BORIS JOHNSON’S demand that the government rule out a third runway for Heathrow has been snubbed, new Transport Secretary Grant Shapps admitting that “all the different options” are still on the table.

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Shapps confirmed that no new runway would be started before the next election, scheduled for 2015, but that’s not saying much as, even if approval were given today, work wouldn’t start for years thanks to the planning application process.

After the election, Shapps suggested, the third runway could get the go-ahead.

“There are a lack of [airport] slots around London and it must be addressed, otherwise we are dooming ourselves to economic failure in the future,” said Shapps today.

“I think you want to have a good look at all the different options.”

Johnson has been quick to smell a rat.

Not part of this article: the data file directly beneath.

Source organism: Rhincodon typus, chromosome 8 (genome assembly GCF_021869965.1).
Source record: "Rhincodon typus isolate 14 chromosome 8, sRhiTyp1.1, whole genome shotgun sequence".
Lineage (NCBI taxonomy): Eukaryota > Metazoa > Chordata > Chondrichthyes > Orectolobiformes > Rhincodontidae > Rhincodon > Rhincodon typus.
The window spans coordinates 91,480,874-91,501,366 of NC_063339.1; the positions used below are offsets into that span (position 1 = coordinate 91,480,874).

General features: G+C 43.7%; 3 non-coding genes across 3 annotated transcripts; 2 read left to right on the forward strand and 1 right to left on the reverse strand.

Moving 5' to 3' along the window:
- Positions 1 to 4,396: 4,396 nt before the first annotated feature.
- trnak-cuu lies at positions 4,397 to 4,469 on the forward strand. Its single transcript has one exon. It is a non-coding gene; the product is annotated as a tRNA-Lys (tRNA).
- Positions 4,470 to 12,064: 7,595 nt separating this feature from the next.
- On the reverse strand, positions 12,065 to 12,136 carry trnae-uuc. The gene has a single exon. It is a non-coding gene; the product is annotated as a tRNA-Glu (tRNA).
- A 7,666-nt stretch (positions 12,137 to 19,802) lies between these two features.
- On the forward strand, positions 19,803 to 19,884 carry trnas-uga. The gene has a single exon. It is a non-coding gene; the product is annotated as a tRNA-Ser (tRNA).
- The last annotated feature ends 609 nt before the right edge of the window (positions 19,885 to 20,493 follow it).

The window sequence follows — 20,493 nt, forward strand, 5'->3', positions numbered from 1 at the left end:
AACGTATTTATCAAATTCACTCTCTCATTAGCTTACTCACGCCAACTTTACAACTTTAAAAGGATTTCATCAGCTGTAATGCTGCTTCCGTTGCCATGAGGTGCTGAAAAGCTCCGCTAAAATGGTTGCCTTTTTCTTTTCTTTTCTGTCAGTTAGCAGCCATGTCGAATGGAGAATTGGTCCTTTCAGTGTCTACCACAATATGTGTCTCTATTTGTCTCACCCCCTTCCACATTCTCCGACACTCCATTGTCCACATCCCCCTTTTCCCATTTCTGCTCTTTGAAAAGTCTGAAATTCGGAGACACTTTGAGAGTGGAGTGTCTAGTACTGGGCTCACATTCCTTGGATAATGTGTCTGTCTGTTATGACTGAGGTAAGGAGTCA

Yesterday, he reacted angrily to the sacking of anti-third runway Transport Secretary Justine Greening, saying that, “the government wants to ditch promises and send yet more planes over central London”.

Today the London Mayor upped the pressure on the government with his challenge for it to come clean about its plans.

“We need to end the uncertainty about Heathrow; end this anxiety that’s now building up that a U-turn is in progress and say: ‘No folks, it’s all right, the policy is as it has been, which is to say ‘No’ to the third runway, both now and in the future i.e. beyond the next two-and-a-half years’.”

Johnson favours a completely new airport for London in the Thames Estuary, but Prime Minister David Cameron and Chancellor George Osbourne are rumoured to back, albeit so far in private, Heathrow expansion.